Rachel’s Reads – September 2023
One of my favorite things about reading is the ability to experience different cultures and different lives. I know I’ve mentioned this George RR Martin quote before, but for me it really is true that “a reader lives a thousand lives.” It’s so fascinating to see the world through another lens, especially when that lens is one that you wouldn’t be able to understand on your own. Picking up a new book has a feeling of opening a window or a door; it allows you to see another person’s perspective and hopefully to step into their shoes. Some of the best novels that allow that experience are those labeled young adult. The coming of age narrative is one that is broad enough to relate to the story, yet also specific enough to learn from a fresh point of view. Below are several wonderful young adult novels to engage with as we celebrate Hispanic Heritage Month.
Clap When You Land by Elizabeth Acevedo
Elizabeth has become one of my favorite authors. This novel-in-verse deals with themes of grief, forgiveness, and love. When Camino and Yahaira learn that their father has passed away in a plane crash, they also learn how their shared father has kept his dual lives a secret from his two daughters. Each girl has her own distinctive voice, and both sides of the story are masterfully told.
The Shadowshaper Cypher Series by Daniel José Older
This trilogy is a wonderful urban fantasy series with a culturally rich setting that is also steeped in spiritual tradition. Sierra is looking forward to a summer of hanging with friends and making art when weird things begin to happen. She discovers the Shadowshapers who connect with spirits via paintings, music, and stories. Sierra must master her own abilities to save her family’s past, present, and future.
Heartbreak Symphony by Laekan Zea Kemp
Aarón and Mia have both lost a parent and are using music to help them process their sadness. When they both run away from a music school audition, they find each other and realize they can help each other heal. Part navigating first love and part emotional punch addressing several heavy issues, this book doesn’t disappoint.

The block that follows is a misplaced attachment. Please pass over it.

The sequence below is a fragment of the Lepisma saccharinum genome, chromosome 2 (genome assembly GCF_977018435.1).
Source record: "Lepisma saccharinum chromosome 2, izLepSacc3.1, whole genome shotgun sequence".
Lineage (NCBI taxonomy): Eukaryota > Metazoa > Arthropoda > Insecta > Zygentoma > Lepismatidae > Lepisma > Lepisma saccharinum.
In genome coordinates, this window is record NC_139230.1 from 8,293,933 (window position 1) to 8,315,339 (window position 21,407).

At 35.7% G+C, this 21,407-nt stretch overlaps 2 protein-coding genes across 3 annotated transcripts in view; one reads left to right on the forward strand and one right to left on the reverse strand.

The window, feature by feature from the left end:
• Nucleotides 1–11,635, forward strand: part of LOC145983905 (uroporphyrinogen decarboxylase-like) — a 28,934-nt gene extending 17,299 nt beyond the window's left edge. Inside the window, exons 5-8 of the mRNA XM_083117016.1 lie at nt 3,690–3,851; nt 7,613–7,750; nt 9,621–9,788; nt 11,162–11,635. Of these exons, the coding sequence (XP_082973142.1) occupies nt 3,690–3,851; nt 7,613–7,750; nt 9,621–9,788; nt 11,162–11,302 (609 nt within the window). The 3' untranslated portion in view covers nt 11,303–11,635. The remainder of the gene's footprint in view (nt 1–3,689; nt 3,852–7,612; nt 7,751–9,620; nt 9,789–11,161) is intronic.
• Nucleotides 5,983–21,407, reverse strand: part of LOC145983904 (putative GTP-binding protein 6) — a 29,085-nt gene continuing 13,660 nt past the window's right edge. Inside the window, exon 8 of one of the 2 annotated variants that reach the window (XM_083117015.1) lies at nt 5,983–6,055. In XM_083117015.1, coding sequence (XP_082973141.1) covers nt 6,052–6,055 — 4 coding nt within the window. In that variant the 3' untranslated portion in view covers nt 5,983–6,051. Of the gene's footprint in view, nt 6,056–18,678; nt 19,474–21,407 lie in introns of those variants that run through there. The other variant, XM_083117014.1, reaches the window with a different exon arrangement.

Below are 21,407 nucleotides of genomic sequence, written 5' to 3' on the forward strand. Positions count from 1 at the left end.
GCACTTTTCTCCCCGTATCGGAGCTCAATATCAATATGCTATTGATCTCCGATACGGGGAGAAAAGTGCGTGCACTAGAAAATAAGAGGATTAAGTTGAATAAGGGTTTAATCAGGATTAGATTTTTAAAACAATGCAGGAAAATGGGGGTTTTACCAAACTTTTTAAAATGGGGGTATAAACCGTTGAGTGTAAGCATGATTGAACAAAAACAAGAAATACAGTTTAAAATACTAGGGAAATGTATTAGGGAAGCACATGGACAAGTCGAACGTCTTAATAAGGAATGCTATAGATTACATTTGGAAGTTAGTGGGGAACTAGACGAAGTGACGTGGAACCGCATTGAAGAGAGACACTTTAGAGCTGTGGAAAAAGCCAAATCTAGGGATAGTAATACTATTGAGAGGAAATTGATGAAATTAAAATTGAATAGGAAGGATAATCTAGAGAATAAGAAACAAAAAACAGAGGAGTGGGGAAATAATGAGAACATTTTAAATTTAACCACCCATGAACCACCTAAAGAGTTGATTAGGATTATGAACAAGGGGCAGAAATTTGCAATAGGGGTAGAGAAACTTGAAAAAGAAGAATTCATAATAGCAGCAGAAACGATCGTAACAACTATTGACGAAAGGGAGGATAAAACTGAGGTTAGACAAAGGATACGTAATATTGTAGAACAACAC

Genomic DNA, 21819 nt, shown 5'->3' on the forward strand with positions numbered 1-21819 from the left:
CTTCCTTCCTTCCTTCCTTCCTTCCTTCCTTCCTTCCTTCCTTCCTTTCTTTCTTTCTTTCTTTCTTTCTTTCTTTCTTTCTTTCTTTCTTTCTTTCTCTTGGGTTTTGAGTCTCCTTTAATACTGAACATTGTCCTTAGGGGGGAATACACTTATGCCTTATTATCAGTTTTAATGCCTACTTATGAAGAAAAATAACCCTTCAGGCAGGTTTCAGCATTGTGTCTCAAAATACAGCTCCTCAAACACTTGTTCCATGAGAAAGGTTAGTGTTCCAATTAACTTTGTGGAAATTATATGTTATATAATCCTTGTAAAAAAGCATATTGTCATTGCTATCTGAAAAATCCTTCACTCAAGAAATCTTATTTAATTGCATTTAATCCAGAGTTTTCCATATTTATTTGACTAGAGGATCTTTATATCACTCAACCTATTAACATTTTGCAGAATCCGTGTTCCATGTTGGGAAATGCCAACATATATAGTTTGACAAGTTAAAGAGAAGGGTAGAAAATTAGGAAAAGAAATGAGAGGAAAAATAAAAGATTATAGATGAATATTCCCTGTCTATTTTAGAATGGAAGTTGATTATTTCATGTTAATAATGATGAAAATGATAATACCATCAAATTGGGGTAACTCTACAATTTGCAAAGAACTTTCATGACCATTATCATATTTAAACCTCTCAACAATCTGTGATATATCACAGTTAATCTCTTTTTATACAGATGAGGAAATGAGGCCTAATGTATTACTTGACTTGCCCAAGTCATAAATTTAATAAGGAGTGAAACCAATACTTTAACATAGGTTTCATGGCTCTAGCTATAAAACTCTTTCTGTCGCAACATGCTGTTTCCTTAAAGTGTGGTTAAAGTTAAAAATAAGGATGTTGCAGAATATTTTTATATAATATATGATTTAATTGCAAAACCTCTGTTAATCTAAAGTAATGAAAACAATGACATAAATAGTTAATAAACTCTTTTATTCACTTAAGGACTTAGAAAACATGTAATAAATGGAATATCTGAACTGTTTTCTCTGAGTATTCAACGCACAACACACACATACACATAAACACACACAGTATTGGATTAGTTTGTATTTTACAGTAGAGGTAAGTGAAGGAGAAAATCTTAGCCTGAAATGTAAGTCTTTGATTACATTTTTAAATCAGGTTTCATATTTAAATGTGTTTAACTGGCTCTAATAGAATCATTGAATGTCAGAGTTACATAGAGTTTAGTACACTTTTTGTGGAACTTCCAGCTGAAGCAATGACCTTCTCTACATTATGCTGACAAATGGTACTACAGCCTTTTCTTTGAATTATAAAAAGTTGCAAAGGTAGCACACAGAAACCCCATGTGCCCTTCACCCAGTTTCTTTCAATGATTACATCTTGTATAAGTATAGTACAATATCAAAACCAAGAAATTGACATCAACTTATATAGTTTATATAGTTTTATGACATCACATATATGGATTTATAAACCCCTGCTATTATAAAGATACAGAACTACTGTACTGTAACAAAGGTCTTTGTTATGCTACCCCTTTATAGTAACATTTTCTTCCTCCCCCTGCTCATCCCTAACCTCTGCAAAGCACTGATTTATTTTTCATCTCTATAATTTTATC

Never Look Back by Lilliam Rivera
A retelling of the myth of Orpheus and Eurydice, Eury comes to the Bronx after losing everything in Hurricane Maria. Pheus is a charming bachata singer ready to serenade friends on the beach. Everything changes when they meet each other, but the demons chasing Eury are powerful in the magical realism tale that is lyrical and thought provoking.
The New David Espinoza by Fred Aceves
This novel unflinchingly tackles ideas of steroid abuse and male body dysmorphia. After a video of him getting knocked down by a bully, David vows to bulk up over the summer and come back to school stronger than ever. As he spends all of his time at the gym, he falls into the dark side of the bodybuilding world and pursues his ideal body at all costs. Incredibly heavy and yet engaging, this book focuses on male mental and physical health.
We Set the Dark on Fire by Tehlor Kay Mejia
This compelling book is the first in a duology. It follows a girl named Daniela Vargas in a dystopian society where women are trained solely for household duties. It has forbidden love, spying to fight for equality, resistance, and using your voice to make the world better.
White Fox by Sara Faring
In this creepy and atmospheric novel, two distant sisters return to their home on a strange island wanting to find their mother who disappeared 10 years before. They use her last work to try and figure out what happened to her. Each sister is on her own journey but also on one together.
Here the Whole Time by Vitor Martins
When Felipe learns that Caio will be staying with his family for 15 days, he is distraught. Partly because he has a crush on Caio and partly because of his body image insecurities and inability to entertain him. Felipe will have to dive headfirst into all his issues, but hopefully he will win over Caio, too.
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